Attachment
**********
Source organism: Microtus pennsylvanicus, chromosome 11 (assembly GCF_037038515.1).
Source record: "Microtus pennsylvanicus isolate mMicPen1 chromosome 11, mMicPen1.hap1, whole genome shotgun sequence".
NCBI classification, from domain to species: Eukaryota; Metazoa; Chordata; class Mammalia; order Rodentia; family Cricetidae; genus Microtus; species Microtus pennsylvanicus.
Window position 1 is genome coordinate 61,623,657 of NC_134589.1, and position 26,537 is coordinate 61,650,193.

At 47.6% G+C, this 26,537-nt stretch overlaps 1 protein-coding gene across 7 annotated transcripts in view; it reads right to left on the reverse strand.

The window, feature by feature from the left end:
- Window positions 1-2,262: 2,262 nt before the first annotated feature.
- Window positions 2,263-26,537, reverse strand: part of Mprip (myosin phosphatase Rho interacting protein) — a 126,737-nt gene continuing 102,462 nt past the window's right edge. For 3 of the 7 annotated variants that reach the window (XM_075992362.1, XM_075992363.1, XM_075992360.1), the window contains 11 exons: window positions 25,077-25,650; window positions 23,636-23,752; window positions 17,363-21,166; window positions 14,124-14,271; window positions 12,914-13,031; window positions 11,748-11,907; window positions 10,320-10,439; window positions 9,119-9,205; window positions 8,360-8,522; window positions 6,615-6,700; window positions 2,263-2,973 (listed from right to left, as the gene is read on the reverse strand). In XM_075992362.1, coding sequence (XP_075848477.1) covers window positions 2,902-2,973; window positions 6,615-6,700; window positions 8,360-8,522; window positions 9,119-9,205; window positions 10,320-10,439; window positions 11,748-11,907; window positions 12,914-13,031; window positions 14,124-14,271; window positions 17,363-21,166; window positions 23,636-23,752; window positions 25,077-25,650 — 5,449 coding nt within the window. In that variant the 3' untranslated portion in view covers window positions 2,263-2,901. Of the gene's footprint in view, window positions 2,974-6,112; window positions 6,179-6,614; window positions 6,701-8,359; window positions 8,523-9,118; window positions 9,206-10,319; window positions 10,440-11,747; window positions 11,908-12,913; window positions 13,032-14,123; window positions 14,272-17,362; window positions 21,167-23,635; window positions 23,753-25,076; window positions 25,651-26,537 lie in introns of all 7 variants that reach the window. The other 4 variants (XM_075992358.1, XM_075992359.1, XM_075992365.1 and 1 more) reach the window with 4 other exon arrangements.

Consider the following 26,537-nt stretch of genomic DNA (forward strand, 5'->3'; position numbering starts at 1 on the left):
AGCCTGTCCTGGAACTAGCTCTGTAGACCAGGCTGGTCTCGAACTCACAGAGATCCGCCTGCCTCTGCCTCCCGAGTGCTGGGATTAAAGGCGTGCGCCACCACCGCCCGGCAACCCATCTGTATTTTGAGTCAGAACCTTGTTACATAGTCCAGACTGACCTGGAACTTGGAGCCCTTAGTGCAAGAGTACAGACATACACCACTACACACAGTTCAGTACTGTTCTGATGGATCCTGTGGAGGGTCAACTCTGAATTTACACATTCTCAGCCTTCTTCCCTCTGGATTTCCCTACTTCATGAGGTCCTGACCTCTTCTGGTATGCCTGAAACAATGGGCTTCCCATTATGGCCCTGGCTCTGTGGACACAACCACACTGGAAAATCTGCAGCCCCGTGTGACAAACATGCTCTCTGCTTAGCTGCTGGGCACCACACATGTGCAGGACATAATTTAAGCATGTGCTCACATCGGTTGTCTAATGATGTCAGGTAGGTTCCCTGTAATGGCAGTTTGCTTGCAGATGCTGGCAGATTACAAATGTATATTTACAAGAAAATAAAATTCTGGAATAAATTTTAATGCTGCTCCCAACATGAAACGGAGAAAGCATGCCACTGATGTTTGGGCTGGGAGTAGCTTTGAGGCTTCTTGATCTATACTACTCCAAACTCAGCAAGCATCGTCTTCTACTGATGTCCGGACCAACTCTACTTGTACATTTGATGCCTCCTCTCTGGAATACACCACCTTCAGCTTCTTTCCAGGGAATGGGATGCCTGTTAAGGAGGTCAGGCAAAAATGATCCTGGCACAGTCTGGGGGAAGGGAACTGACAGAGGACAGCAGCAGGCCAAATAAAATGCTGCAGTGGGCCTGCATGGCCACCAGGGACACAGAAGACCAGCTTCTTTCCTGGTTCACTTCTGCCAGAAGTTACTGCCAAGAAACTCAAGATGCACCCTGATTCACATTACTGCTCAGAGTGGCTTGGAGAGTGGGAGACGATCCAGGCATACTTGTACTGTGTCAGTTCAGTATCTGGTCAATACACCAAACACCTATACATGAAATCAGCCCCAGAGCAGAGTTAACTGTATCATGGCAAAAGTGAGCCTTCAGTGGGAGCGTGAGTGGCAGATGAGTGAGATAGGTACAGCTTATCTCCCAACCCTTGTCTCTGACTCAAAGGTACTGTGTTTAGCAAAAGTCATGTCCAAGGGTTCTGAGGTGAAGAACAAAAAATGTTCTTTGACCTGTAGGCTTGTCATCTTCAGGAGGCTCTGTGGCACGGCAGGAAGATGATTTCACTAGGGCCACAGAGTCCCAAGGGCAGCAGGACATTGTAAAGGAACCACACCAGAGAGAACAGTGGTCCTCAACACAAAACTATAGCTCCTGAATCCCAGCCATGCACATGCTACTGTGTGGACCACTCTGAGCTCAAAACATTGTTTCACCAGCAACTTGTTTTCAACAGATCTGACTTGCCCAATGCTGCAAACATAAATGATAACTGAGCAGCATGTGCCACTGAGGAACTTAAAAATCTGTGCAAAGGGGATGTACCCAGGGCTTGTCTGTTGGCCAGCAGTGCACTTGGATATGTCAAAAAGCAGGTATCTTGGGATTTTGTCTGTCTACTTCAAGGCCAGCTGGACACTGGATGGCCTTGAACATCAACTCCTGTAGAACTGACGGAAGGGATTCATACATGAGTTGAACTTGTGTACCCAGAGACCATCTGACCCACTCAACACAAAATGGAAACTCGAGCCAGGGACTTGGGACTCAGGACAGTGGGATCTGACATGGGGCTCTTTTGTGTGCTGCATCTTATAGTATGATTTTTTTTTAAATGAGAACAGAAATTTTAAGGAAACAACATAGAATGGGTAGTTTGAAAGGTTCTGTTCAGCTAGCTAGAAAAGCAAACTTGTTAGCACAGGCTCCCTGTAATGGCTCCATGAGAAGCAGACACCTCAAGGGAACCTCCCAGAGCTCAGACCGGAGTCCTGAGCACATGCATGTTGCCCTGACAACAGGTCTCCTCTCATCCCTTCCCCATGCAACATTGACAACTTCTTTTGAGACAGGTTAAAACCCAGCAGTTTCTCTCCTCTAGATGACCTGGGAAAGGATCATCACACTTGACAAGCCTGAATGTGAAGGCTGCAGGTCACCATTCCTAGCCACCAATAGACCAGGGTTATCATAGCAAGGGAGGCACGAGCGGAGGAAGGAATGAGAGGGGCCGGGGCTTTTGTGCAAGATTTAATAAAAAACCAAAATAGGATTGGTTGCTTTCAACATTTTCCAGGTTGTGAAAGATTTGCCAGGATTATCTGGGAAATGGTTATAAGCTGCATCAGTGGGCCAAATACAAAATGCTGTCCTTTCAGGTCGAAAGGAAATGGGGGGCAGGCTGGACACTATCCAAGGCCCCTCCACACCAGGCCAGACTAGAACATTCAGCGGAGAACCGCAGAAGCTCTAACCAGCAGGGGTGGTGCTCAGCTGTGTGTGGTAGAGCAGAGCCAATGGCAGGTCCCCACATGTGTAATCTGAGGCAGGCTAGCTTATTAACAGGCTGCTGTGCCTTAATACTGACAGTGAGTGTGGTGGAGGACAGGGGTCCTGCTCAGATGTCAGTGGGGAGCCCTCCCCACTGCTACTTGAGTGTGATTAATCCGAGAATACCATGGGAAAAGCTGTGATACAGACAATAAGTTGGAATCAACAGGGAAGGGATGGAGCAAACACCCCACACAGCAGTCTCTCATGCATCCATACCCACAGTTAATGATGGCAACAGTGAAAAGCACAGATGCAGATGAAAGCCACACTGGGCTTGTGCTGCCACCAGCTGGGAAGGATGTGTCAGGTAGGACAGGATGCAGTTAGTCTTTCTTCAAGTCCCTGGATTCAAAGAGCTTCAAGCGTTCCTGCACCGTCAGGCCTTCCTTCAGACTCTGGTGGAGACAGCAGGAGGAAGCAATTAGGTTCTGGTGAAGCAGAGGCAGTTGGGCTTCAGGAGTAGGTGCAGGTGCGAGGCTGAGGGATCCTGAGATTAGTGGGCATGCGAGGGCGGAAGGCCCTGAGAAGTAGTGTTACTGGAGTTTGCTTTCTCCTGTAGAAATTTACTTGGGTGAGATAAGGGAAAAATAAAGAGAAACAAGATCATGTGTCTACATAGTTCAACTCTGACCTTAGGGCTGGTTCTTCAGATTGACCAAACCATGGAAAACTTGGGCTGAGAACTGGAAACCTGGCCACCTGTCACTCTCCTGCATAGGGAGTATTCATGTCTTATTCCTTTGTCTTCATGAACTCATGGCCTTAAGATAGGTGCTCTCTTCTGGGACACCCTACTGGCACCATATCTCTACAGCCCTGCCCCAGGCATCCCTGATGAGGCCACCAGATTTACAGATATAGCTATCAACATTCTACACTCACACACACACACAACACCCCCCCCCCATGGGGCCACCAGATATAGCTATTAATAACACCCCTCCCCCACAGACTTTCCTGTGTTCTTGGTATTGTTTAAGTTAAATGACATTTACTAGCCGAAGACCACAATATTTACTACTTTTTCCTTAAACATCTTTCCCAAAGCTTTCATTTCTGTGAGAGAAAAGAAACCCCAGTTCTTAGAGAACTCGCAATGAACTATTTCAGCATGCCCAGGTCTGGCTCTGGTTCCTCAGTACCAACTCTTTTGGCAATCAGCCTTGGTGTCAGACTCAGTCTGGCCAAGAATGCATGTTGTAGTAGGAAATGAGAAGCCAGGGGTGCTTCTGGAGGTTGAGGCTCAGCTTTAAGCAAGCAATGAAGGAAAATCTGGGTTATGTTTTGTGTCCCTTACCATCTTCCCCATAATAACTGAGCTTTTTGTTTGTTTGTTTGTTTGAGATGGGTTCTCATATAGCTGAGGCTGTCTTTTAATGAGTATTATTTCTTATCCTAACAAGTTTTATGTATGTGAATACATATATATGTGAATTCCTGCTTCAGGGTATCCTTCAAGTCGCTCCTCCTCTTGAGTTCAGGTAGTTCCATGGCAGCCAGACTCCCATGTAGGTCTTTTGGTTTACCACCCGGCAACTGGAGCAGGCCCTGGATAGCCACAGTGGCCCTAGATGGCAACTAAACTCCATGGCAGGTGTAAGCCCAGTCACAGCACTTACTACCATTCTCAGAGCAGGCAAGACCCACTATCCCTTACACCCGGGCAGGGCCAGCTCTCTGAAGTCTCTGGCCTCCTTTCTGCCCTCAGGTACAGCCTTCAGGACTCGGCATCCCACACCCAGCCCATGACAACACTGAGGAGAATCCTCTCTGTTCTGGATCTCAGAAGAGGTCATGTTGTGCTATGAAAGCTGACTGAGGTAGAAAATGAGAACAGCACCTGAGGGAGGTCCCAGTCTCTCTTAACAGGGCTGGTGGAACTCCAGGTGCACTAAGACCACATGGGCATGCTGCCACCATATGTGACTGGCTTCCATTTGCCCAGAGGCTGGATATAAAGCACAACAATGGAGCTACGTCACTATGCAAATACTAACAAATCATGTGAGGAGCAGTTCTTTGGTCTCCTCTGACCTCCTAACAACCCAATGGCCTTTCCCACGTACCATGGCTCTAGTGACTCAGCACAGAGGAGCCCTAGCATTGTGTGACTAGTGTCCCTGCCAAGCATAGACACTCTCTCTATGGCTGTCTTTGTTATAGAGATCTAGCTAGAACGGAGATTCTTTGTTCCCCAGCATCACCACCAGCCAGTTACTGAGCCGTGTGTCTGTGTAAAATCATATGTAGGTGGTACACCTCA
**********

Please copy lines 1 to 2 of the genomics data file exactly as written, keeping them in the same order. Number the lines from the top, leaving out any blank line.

Source organism: Microtus pennsylvanicus, chromosome 11 (assembly GCF_037038515.1).
Source record: "Microtus pennsylvanicus isolate mMicPen1 chromosome 11, mMicPen1.hap1, whole genome shotgun sequence".